EPE's Development Strategy in 2007

EPE's expanding real estate empire & development plans

For more than 20 years, Elvis Presley Enterprises Inc. CEO Jack Soden (pictured) has kept a file on Disneyland in Anaheim, Calif. The subject of his study: Walt Disney Co.'s effort to clean up and develop the real estate around the "Happiest Place on Earth."

Disney so despised the jumbled development that grew up around Disneyland after it opened in 1955 that when Walt Disney World opened in Florida in 1971, the company persuaded the state to create a district around the resort that allowed Disney to oversee development.

Disney's real estate drama continues to this day: The company is suing the city of Anaheim to stop the construction of 1,500 condos near Disneyland.

So what does Disney have to do with Elvis Presley's Graceland?

Since Graceland opened to the public in 1982, EPE and its affiliated companies have gone on a real estate binge, buying everything from gas stations to apartment complexes around the King of Rock and Roll's Whitehaven mansion. Dramatic improvements to the area -- the subject of a summit last week of EPE, city
and county officials -- are coming, though details are sketchy.

"It took billions to fix what grew up around Disneyland in California and when they went to Florida, they bought 27,000 acres and assembled it before anyone knew," said Soden in a recent interview. "I've always thought if we make Graceland as big a draw as it can be, we are going to suffer if we don't control the doughnut of land around us."

Today, as Robert F.X. Sillerman, who paid $100 million for an 85 percent stake in EPE in 2005, works on plans to turn Graceland into an international attraction on par with Disneyland, EPE and its affiliates own or control about 105 acres around the mansion. For a little perspective, the Memphis Zoo sits on roughly 70 acres.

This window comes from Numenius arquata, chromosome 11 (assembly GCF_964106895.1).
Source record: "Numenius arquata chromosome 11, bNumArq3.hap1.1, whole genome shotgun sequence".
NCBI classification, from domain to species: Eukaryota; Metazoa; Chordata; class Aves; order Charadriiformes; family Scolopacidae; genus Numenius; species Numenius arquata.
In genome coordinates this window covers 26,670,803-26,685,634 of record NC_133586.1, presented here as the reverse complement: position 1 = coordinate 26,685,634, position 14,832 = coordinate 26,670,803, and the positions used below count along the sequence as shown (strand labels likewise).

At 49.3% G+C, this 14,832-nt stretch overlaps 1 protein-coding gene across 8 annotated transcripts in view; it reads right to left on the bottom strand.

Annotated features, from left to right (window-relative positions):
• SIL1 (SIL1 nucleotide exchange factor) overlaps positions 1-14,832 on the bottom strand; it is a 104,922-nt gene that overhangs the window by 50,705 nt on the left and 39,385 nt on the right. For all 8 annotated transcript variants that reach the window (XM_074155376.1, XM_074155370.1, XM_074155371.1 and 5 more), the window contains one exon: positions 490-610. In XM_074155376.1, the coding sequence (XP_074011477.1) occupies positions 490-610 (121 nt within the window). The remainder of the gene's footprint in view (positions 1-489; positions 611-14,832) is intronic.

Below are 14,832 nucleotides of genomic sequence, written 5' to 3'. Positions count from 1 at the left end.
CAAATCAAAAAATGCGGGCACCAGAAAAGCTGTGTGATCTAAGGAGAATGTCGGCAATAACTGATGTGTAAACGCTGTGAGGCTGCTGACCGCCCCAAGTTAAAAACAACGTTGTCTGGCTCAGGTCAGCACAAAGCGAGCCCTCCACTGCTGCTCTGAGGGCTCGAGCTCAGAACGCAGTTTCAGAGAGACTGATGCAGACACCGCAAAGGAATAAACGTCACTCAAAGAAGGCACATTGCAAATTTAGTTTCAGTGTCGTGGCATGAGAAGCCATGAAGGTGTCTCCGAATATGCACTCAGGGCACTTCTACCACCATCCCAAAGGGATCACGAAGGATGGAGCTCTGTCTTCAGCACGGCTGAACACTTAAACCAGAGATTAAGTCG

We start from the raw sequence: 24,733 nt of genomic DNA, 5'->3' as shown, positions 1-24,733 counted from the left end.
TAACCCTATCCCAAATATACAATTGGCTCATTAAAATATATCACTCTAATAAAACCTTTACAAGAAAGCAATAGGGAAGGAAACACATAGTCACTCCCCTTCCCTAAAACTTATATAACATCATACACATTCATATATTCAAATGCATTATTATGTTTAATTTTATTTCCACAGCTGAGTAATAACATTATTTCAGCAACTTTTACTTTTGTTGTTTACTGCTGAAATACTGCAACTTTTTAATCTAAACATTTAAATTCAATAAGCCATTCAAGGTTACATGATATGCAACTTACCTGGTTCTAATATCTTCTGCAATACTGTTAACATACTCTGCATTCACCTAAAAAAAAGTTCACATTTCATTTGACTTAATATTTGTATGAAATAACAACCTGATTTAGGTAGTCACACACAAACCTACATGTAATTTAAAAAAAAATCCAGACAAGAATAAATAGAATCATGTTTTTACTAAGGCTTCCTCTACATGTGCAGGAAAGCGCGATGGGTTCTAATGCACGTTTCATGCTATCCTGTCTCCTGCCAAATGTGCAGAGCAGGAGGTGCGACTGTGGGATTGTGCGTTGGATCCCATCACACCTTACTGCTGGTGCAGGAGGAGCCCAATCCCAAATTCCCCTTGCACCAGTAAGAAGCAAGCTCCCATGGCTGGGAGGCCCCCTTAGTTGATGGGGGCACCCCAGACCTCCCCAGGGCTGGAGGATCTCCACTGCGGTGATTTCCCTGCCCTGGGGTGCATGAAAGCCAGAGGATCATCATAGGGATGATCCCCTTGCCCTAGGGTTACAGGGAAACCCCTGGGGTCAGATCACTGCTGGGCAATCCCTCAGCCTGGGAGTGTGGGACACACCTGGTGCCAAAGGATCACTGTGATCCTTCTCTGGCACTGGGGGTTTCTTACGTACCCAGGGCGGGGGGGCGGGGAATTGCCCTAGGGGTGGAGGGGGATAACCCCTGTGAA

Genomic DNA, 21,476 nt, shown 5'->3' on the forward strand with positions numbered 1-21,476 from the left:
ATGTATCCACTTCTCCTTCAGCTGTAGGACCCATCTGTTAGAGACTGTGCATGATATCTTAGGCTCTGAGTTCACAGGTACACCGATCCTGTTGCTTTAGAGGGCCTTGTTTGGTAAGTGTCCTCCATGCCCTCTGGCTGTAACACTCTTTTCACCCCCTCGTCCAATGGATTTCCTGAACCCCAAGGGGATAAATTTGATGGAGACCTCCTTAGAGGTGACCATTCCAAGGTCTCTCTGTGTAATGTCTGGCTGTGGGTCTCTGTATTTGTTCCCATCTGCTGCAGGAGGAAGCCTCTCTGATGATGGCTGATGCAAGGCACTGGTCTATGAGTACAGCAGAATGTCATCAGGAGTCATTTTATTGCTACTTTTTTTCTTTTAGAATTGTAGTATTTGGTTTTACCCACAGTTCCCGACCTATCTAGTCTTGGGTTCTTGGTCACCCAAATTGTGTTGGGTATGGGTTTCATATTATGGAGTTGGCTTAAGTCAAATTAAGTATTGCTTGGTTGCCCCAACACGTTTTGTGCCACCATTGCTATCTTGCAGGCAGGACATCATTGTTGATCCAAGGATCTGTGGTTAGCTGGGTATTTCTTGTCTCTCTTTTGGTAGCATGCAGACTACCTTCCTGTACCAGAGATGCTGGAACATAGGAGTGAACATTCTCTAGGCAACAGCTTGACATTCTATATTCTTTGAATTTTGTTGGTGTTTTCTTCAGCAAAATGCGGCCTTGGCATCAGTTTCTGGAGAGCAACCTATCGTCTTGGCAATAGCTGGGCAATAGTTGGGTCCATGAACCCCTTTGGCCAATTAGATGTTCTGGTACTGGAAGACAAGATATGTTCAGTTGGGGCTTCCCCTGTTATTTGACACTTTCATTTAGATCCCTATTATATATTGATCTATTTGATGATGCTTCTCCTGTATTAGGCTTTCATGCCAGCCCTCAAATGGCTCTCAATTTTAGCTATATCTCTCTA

Since January 2006, EPE and its affiliated companies have spent at least $13.4 million acquiring property, according to Shelby County Register Tom Leatherwood's office. The properties include a 182-unit apartment complex on Craft Road behind the existing Graceland Plaza, and a former auto dealership at
3674 Elvis Presley Blvd.

Sillerman, who was in town last week to update officials on his plans for Graceland, wants to "dramatically expand" the visitors center at Graceland and expand exhibit space to showcase thousands of pieces of Elvis memorabilia that have never been seen.

Sillerman, who became a billionaire by building and selling media companies, has also indicated he could build new hotels, improve the public spaces around Graceland, create more convention space and possibly build an outdoor amphitheater. The investment could easily top $100 million and forever change the
face of South Memphis.

"He put some real meat on the bones of what he had previously discussed as a concept," said Shelby County Mayor AC Wharton of the meeting. "I'll say it's comprehensive, but I can't really get into details."